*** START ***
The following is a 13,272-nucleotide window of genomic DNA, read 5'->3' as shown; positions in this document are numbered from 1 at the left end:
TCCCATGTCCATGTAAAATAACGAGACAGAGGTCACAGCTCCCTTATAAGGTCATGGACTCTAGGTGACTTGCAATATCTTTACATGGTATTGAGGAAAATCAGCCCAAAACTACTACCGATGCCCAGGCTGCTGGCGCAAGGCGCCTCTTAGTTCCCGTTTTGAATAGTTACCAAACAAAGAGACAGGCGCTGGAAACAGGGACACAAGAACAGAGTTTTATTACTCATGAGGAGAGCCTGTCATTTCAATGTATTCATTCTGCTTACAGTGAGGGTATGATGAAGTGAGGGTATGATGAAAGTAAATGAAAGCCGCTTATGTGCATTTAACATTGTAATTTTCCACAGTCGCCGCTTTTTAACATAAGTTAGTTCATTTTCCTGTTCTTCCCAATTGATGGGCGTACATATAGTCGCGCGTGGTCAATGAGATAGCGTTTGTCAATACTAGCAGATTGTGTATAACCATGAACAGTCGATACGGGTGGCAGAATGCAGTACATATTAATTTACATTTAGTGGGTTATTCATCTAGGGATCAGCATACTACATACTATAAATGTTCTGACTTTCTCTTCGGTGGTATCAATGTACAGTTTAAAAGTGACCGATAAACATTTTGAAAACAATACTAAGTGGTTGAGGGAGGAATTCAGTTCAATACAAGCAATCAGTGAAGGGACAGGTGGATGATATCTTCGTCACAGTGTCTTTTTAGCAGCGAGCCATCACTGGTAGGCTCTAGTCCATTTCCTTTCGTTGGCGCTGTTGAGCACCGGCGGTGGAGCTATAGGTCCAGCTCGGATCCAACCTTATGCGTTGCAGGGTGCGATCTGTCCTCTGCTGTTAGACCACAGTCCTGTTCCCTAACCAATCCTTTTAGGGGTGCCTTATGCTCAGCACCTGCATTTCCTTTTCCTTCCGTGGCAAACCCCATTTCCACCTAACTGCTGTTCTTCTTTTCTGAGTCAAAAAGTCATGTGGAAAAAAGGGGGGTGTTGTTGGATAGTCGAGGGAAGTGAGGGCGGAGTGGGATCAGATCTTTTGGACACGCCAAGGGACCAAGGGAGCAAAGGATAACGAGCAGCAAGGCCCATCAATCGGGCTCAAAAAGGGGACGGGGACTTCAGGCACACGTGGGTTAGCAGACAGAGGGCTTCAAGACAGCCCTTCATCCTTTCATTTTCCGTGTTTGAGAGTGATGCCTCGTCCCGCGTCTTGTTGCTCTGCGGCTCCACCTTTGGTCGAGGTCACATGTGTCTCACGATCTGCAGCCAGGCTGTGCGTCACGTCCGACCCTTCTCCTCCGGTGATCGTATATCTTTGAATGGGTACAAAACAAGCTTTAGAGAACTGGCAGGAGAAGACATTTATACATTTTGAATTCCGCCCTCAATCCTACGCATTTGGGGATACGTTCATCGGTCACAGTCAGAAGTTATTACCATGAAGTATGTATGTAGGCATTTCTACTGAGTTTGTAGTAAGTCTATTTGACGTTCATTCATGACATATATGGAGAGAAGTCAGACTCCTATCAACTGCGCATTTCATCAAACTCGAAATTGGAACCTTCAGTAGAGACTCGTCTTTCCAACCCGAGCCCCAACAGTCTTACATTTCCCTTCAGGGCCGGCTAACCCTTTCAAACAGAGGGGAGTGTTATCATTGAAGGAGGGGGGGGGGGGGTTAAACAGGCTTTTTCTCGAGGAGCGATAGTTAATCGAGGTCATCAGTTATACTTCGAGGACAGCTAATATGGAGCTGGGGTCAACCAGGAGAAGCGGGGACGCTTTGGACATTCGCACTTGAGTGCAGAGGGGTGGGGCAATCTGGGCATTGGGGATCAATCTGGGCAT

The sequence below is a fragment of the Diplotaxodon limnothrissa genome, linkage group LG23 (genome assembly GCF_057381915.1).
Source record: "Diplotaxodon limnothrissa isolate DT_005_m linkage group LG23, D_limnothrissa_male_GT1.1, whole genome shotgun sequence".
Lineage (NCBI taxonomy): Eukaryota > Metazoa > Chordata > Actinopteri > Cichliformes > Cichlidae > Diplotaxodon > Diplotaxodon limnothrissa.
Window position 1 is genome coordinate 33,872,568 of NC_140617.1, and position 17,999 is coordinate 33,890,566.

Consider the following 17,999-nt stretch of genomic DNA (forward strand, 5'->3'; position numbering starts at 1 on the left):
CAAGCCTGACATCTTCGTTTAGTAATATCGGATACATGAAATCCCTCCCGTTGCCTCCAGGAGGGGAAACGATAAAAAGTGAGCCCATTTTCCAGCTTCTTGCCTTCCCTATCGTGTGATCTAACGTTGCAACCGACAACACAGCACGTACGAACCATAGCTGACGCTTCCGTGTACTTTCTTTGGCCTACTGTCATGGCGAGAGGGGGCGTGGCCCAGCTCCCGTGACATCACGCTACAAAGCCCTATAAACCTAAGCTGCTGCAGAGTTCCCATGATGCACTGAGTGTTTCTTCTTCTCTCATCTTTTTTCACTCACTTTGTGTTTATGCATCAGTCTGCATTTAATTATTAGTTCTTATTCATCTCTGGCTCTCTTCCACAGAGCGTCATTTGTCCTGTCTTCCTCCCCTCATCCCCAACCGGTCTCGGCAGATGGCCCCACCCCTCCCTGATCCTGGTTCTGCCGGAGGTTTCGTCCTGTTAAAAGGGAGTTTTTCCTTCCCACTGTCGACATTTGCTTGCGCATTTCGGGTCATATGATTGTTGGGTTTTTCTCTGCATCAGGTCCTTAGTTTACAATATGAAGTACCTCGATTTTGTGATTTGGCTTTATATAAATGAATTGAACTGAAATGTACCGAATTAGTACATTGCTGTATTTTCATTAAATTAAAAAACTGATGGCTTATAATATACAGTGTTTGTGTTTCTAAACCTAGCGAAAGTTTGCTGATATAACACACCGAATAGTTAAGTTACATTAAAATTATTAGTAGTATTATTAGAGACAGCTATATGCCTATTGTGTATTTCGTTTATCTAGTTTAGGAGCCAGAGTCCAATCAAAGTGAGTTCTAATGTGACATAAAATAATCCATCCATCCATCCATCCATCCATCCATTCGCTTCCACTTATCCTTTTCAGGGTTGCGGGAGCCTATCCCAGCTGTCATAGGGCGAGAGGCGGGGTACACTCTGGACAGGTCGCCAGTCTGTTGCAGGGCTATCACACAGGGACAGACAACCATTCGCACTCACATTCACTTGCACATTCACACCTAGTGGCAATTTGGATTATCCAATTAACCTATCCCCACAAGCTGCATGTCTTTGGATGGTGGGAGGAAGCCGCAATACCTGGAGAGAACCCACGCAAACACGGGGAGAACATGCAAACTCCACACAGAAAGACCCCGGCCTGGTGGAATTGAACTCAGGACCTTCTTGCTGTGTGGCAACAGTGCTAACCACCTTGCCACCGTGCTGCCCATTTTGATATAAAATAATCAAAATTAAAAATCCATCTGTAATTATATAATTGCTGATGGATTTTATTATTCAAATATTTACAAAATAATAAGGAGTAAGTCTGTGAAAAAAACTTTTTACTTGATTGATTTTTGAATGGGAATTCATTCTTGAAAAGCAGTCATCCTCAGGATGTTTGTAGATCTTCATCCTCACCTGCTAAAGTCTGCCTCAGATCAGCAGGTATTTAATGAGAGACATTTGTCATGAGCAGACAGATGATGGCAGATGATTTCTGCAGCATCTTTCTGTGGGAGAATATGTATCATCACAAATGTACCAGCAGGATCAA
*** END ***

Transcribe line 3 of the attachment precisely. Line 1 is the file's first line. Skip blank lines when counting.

The sequence below is a fragment of the Diplotaxodon limnothrissa genome, linkage group LG23 (genome assembly GCF_057381915.1).